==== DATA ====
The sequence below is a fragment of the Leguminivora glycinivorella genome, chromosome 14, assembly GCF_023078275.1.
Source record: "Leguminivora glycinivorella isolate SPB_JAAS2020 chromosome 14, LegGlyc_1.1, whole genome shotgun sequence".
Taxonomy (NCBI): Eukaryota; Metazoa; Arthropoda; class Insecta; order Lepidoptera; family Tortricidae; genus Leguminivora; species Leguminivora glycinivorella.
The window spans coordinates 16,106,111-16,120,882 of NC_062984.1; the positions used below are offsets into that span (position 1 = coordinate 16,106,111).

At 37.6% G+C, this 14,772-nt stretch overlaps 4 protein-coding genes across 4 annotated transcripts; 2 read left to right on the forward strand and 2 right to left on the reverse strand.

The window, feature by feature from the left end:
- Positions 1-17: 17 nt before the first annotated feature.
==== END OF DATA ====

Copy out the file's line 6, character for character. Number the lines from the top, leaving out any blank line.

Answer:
The window, feature by feature from the left end: